Working with partners around the world on shared missions has been a core function of USW throughout its history. That principle applies whether those partners are wheat growers, customers or even international market competitors. An example of this collaboration was on display last week in Winnipeg, Saskatchewan, at the third annual Canadian Global Crops symposium. USW and some of its stakeholders joined more than 250 professionals from the Canadian wheat and grain value chains at the symposium to tackle the big topics facing our industry.
The conference, appropriately themed “Innovation: Opportunity and Challenge,” focused on the application of technology in agriculture and resulting effects on the entire value chain. The broad category of advanced plant breeding techniques, including technologies such as CRISPR-cas9 and TALEN, both commonly referred to as “gene editing,” garnered particular attention. Two seed companies provided detailed explanations of these processes and their applications in breeding programs. Compared to the lengthy process of cross-breeding and its random results, advanced breeding technologies are allowing more precise improvements in plant breeding, in many cases without producing transgenic plants. Grain handling companies and government regulators also provided perspective on the new technologies, including how regulators view the processes and potential challenges that may result from uncoordinated governments’ regulations. USW supports a review process that facilitates industry discussions such as these to ensure compatibility between all governments’ efforts on these new technologies.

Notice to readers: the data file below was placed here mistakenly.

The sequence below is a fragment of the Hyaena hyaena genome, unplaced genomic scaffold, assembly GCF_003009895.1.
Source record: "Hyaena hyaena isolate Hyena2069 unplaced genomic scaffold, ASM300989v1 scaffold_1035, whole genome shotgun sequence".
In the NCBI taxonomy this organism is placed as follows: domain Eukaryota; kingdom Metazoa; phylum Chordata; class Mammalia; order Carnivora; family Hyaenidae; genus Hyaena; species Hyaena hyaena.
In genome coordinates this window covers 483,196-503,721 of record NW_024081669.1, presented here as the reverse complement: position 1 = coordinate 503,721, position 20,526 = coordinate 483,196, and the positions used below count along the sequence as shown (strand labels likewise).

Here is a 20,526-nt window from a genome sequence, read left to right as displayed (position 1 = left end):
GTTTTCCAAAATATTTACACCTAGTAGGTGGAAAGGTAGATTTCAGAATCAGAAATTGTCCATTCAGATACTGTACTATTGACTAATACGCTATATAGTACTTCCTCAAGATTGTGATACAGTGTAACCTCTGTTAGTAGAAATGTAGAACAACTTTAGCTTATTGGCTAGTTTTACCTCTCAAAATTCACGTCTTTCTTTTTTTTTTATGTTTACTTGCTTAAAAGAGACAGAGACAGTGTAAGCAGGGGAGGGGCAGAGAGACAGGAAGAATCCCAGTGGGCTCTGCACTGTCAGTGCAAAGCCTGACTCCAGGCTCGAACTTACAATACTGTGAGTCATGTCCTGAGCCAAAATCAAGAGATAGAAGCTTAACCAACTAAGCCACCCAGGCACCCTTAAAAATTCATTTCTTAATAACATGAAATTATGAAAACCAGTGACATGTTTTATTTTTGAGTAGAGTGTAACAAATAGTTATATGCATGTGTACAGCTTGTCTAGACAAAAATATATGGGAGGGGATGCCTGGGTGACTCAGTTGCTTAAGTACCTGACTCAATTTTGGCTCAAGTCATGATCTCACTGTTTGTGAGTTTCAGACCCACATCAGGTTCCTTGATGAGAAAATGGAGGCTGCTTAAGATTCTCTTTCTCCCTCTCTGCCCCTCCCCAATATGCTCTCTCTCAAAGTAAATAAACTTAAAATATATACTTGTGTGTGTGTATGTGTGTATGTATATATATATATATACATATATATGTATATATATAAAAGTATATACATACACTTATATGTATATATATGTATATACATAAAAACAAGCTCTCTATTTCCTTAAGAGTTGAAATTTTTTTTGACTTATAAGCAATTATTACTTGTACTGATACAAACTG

During the symposium, the International Grain Trade Coalition (IGTC) held strategy and general sessions. The IGTC includes non-profit trade associations, councils and corporate stakeholders interested in working to support trade in grains, oilseeds and other bulk agricultural products. The organization has multiple working groups that focus on finding solutions to trade irritants and informing discussions on global trade in grains, including expanding the use of electronic documents and harmonization of phytosanitary measures. A number of U.S. and Canadian companies and grower organizations, including USW, are active IGTC members and support its work to better facilitate trade for both our producers and customers around the world.
It is through platforms such as these that both Canadian and U.S. grower organizations are able to work together for the advancement of the entire industry and better serve the needs of the customers we share around the world.
By Dalton Henry, USW Director of Policy